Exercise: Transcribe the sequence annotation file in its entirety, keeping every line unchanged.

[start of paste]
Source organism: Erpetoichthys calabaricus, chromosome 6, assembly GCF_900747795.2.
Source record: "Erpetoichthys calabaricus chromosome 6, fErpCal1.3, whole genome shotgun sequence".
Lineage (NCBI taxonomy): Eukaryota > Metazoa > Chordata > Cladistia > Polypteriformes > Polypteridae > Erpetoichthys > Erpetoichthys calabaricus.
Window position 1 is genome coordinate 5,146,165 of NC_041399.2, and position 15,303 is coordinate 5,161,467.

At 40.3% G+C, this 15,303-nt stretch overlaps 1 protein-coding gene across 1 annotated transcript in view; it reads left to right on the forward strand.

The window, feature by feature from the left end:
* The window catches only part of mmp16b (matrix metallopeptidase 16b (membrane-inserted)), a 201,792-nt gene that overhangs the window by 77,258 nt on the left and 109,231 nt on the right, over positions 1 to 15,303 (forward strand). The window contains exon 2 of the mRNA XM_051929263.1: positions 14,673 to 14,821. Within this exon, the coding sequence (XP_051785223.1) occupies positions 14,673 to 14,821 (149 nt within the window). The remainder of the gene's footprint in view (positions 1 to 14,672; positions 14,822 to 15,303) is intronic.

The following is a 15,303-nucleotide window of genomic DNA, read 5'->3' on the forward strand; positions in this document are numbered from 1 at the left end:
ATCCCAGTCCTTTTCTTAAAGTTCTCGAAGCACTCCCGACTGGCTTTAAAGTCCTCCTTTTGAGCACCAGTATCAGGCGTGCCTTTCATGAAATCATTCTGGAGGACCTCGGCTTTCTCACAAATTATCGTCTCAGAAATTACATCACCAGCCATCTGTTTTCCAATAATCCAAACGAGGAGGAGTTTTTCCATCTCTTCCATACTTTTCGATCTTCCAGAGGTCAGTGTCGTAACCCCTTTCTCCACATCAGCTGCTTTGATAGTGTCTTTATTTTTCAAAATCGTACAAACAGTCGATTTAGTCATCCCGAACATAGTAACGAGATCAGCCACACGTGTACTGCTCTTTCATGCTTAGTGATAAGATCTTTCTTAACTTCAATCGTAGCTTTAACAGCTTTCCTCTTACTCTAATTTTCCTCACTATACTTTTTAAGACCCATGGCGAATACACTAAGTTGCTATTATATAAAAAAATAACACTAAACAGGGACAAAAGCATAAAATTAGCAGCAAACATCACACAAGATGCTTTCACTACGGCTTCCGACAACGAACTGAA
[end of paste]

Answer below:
Source organism: Erpetoichthys calabaricus, chromosome 6, assembly GCF_900747795.2.
Source record: "Erpetoichthys calabaricus chromosome 6, fErpCal1.3, whole genome shotgun sequence".
Lineage (NCBI taxonomy): Eukaryota > Metazoa > Chordata > Cladistia > Polypteriformes > Polypteridae > Erpetoichthys > Erpetoichthys calabaricus.
Window position 1 is genome coordinate 5,146,165 of NC_041399.2, and position 15,303 is coordinate 5,161,467.

At 40.3% G+C, this 15,303-nt stretch overlaps 1 protein-coding gene across 1 annotated transcript in view; it reads left to right on the forward strand.

The window, feature by feature from the left end:
* The window catches only part of mmp16b (matrix metallopeptidase 16b (membrane-inserted)), a 201,792-nt gene that overhangs the window by 77,258 nt on the left and 109,231 nt on the right, over positions 1 to 15,303 (forward strand). The window contains exon 2 of the mRNA XM_051929263.1: positions 14,673 to 14,821. Within this exon, the coding sequence (XP_051785223.1) occupies positions 14,673 to 14,821 (149 nt within the window). The remainder of the gene's footprint in view (positions 1 to 14,672; positions 14,822 to 15,303) is intronic.

The following is a 15,303-nucleotide window of genomic DNA, read 5'->3' on the forward strand; positions in this document are numbered from 1 at the left end:
ATCCCAGTCCTTTTCTTAAAGTTCTCGAAGCACTCCCGACTGGCTTTAAAGTCCTCCTTTTGAGCACCAGTATCAGGCGTGCCTTTCATGAAATCATTCTGGAGGACCTCGGCTTTCTCACAAATTATCGTCTCAGAAATTACATCACCAGCCATCTGTTTTCCAATAATCCAAACGAGGAGGAGTTTTTCCATCTCTTCCATACTTTTCGATCTTCCAGAGGTCAGTGTCGTAACCCCTTTCTCCACATCAGCTGCTTTGATAGTGTCTTTATTTTTCAAAATCGTACAAACAGTCGATTTAGTCATCCCGAACATAGTAACGAGATCAGCCACACGTGTACTGCTCTTTCATGCTTAGTGATAAGATCTTTCTTAACTTCAATCGTAGCTTTAACAGCTTTCCTCTTACTCTAATTTTCCTCACTATACTTTTTAAGACCCATGGCGAATACACTAAGTTGCTATTATATAAAAAAATAACACTAAACAGGGACAAAAGCATAAAATTAGCAGCAAACATCACACAAGATGCTTTCACTACGGCTTCCGACAACGAACTGAA